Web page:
Monday, April 22, 2013

Crawling Out From Under The Crazies

After a week where the number and intensity of news stories kept piling higher and higher - and sadly, so did all the crazies - we're hoping today to help you crawl out from under the pile, to clear up what happened and what important details you might have missed.

There were a number of other stories last week that on any other news week might have dominated the headlines. Take the Republican Party officially dumping Mark "Hiking the Appalachian Trail" Sanford during his race for Congress in South Carolina, or Chicago's Mayor Rahm Immanuel hightailing it to DC while his city experienced serious flooding. In the past, similar stories of political stupidity have held the public's attention with ease for multiple news cycles.

You also might have missed last week's raucous public hearing on the Keystone pipeline in Nebraska, or the awarding of a Pulitzer Prize for journalism to a group of environmental writers for their hard-hitting honest work about the pipeline's disastrous effects. Ironically, both the hearing and the award happened within the same week as Earth Day (which is today) and just before the third anniversary of the BP Deepwater Horizon spill.

We haven't even gotten to the Texas fertilizer plant explosion, or the massive earthquake in China. Both of those stories got short shrift in the media last week. Of course, there were also the ridiculous votes on gun safety in Congress and the events in Boston, which dominated the news.

The biggest, single unanswered question after last week's avalanche of news is, did we, as a nation, learn anything from these events? It isn't the only unanswered question Americans are facing after last week, though.

From the events in Boston, have we learned how America, as a whole, reacts to the accused bombers as being white, legal immigrants, who were bad at practicing their religion, and denounced by members of their own family? So far, it doesn't appear that way.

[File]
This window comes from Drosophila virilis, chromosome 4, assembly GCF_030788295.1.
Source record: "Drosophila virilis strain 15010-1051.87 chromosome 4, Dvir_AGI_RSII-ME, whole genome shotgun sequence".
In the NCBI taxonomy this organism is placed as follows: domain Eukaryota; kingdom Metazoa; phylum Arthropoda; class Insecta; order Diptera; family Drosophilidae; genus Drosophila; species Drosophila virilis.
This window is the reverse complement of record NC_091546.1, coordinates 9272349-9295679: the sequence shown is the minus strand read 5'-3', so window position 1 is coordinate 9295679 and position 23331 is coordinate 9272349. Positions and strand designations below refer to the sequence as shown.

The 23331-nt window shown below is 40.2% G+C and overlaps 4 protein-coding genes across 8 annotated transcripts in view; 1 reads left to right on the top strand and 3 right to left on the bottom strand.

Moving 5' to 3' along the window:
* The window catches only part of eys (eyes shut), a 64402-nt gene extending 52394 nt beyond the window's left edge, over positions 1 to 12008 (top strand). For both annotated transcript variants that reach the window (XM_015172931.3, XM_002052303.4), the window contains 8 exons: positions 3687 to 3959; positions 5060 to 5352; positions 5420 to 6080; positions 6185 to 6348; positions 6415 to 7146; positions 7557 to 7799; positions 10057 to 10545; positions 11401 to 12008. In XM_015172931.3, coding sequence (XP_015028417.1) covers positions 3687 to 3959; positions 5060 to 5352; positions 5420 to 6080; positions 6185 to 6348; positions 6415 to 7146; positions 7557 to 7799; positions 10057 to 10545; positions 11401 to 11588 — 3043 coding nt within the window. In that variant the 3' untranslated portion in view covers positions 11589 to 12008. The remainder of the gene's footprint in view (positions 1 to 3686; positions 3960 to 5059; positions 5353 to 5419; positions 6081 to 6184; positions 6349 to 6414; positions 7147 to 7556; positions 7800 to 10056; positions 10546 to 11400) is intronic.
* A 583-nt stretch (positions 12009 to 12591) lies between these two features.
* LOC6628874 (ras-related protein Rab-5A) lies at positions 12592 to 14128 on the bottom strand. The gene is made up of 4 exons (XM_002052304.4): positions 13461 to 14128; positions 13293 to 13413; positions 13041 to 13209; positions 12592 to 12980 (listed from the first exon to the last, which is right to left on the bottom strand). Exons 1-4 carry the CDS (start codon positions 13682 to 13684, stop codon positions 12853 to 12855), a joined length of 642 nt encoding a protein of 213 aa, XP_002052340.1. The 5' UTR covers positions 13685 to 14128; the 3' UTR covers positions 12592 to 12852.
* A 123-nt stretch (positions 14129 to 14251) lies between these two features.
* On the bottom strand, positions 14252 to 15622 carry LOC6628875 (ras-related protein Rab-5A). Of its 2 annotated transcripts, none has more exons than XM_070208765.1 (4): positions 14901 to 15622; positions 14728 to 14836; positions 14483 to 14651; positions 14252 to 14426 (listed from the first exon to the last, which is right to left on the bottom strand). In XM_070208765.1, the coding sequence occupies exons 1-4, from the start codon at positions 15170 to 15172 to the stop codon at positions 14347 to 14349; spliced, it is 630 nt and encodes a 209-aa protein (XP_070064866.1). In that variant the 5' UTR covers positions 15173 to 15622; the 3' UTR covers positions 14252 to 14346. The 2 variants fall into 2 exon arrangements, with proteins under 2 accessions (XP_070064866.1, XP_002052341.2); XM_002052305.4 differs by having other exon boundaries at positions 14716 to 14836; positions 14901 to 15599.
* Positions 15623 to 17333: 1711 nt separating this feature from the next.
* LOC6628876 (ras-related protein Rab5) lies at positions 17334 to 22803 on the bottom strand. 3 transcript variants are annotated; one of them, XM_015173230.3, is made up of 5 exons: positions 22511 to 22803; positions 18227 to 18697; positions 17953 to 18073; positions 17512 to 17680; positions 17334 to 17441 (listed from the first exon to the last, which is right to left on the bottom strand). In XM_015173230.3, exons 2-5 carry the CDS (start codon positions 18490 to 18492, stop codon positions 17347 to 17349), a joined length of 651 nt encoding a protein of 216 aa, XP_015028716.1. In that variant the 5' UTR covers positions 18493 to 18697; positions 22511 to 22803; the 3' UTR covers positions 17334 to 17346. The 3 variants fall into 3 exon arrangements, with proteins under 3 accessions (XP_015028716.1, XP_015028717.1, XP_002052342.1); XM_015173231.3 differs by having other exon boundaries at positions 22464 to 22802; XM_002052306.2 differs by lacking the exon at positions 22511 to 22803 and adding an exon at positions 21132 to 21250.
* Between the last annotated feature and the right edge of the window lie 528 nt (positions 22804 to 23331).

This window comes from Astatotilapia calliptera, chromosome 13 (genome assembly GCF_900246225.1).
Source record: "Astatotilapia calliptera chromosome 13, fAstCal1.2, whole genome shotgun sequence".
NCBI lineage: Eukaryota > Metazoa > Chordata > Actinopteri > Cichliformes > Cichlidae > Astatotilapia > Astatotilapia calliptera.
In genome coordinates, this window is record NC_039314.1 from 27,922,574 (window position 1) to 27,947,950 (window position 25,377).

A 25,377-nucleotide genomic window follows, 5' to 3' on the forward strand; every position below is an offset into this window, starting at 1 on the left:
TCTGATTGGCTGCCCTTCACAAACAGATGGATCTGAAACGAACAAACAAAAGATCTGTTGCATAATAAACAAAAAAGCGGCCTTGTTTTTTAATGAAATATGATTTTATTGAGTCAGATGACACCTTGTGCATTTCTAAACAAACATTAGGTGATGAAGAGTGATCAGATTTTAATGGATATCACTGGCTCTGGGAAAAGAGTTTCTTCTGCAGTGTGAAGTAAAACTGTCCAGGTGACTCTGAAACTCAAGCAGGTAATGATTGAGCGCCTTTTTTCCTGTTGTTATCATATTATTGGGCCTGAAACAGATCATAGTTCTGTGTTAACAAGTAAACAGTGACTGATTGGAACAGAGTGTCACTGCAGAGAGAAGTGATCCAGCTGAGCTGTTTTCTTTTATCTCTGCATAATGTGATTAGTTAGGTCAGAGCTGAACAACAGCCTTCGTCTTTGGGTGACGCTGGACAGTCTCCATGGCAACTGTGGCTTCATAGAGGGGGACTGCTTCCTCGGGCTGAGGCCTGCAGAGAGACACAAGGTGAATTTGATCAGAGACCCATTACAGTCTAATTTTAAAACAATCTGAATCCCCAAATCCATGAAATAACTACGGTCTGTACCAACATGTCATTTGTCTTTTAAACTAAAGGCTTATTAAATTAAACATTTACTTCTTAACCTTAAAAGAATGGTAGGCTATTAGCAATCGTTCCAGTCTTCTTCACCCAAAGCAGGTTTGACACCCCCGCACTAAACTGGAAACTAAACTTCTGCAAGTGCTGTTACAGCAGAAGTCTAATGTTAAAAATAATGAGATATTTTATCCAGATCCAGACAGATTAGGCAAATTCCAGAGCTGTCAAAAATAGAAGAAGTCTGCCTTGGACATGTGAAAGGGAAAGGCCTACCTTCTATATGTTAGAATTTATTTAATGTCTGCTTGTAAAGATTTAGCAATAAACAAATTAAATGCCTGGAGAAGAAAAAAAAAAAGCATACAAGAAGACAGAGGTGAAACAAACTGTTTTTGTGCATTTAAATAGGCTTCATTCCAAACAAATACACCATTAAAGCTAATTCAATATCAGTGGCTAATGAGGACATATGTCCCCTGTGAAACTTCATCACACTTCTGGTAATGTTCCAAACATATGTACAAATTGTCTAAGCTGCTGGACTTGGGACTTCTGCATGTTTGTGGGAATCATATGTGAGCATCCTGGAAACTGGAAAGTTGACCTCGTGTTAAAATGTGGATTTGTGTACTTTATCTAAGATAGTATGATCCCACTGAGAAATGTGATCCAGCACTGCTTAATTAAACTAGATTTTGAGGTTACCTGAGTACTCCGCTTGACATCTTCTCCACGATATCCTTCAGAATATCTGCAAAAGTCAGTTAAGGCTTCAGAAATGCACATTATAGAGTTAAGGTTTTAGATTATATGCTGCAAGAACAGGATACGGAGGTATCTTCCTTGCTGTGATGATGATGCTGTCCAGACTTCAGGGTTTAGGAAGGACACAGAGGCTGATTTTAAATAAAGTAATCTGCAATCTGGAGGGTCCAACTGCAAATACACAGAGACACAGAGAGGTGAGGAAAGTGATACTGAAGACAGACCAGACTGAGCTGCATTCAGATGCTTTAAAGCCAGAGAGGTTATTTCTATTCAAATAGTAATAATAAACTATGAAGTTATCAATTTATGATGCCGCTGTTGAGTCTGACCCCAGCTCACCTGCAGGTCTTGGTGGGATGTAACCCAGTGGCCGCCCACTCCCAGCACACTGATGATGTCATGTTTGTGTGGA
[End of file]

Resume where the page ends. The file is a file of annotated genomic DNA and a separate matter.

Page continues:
Have we learned about the importance of strong, live, local media - and ethical, professional national media - as legitimate sources for honest facts? Or are we ok with some of the least ethical corporatists in history purchasing some of our nation's larger media outlets, and turning them into even more propaganda-spewing monstrosities?

Have those same media outlets that performed so well during last week's confusion helped us to understand why Miranda rights are important to all Americans, including the Boston bombing suspect - or what the public safety exception even is? If they did explain, could you even get to their explanations - or is their work locked up behind a paywall, for only a shrinking few to see, hear, and read?

Why is it that an area of China that experienced 70,000 deaths due to a similar massive earthquake 5 years ago, only had around 200 deaths this time? Meanwhile, in West, Texas, after a fertilizer plant had gone 28 years without a proper federal inspection, 14 are now dead, scores are injured, and a town's main source of income is gone. Comparing the events in China and Texas, maybe there's something to be said about government codes and regulations saving lives after all.

Whatever challenges our nation and world face this week, we have no doubt Americans can face them well and mostly united, if the positive lessons from last week are truly and honestly applied. Of course, as we noted, the bigger question is: Did America learn anything from last week's events?

We'll all find out soon enough what lessons - if any - Americans pulled from the pile of crazies last week.